Hail technology: Deep learning may help predict when people need rides
Computers may better predict taxi and ride sharing service demand, paving the way toward smarter, safer and more sustainable cities, according to an international team of researchers.
In a study, the researchers used two types of neural networks — computational systems modeled on the human brain — that analyzed patterns of taxi demand. This deep learning approach, which lets computers learn on their own, was then able to predict the demand patterns significantly better than current technology.
"Ride sharing companies, like Uber in the United States, and Didi Chuxing in China, are becoming more and more popular and have really changed the way people approach transportation," said Jessie Li, associate professor of information sciences and technology, Penn State. "And you can imagine how important it would be to predict the taxi demand because the taxi company could dispatch the cars even before the need arises."
Better predictions could lessen the time taxis idle waiting for rides, making cities cleaner, the researchers added. Because accidents tend to happen more often in congested areas, better ride prediction technology could also improve safety.
The researchers analyzed a large dataset of ride requests to Didi Chuxing, one of the largest car-hailing companies in China, according to Huaxiu Yao, doctoral student in information sciences and technology and lead author of the paper.
When users need a ride they first make a request through a computer application — for example, a mobile phone app. Using these requests for rides, rather than relying solely on ride data, better reflect overall demand, according to the researchers.
"This is really good data because it's based on demand," said Yao. "If you just know how many people took a ride, that doesn't really tell you the demand because it could be that people didn't get a ride, or others just gave up trying."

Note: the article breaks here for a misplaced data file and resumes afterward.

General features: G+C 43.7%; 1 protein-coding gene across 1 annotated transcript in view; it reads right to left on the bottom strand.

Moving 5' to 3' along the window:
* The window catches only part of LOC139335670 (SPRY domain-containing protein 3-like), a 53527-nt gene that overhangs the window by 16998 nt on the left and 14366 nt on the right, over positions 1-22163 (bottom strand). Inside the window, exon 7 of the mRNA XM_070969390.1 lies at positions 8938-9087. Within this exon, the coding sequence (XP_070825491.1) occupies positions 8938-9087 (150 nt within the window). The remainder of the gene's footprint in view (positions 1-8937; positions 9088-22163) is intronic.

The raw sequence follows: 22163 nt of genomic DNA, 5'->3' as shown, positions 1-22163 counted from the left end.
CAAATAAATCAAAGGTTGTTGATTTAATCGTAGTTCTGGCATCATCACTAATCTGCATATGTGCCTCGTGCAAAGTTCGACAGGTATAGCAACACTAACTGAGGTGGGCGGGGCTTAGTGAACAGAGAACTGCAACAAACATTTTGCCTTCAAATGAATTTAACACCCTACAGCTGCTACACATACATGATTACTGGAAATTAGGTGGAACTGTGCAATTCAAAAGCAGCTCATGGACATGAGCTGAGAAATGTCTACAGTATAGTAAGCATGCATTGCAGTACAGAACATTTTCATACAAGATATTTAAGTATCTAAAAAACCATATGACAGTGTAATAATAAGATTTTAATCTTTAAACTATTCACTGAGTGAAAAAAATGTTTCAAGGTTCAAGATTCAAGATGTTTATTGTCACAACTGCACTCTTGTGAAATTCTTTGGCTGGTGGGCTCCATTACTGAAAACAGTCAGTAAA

With the historical data, which includes the time and location of the request, the computer can then predict how the demand will change over time. When visualized on the map, the researchers could see that evolving demand.
"In the morning, for example, you can see that in a residential section there are more pickups, and there are more drop-offs in the downtown area," said Li. "In the evening, it's reversed. What we are doing is using historical pickup data to predict how this map changes 30 minutes from now, one hour from now, and so on."
The researchers, who presented their findings at the recent AAAI Conference on Artificial Intelligence, one of the biggest conferences in the AI research field, used data on taxi requests in Guangzhou, China, from Feb. 1 to March 26, 2017. Guangzhou residents make about 300,000 ride requests each day. By comparison, there are about 500,000 rides per day in New York City.
While technology uses one type of neural network, the researchers combined two neural networks — the convolutional neural network, or CNN, and Long Short Term Memory network, or LSTM — to help guide the complex sequences of predictions. CNNs can better model complex spatial correlations and LSTMs can better handle sequential modeling.
"Basically, we used a very complicated neural net to simulate how people digest information, in this case, the image of the traffic patterns," said Li.
Li said access to larger data sets — Big Data — and advances in computer technology that can process this large amount of data have helped this project and enabled other deep learning developments.
"In traditional computer programming, people need to tell the computer what aspects — or features — it needs to look at and then they have to model it, which takes a huge effort," said Li. "Why deep learning is revolutionary is now we can skip that step. You can just give the computer the images, for example. You don't need to tell the computer what it needs to look at."
Li and Yao worked with Fei Wu and Xianfeng Tang, both doctoral students in information sciences and technology, Penn State; Jintao Ke, doctoral student in civil and environmental engineering, Hong Kong University of Science and Technology; and Yitian Jia, Siyu Lu, Pinghua Gong and Jieping Ye, all of Didi Chuxing, China.
The National Science Foundation supported this work.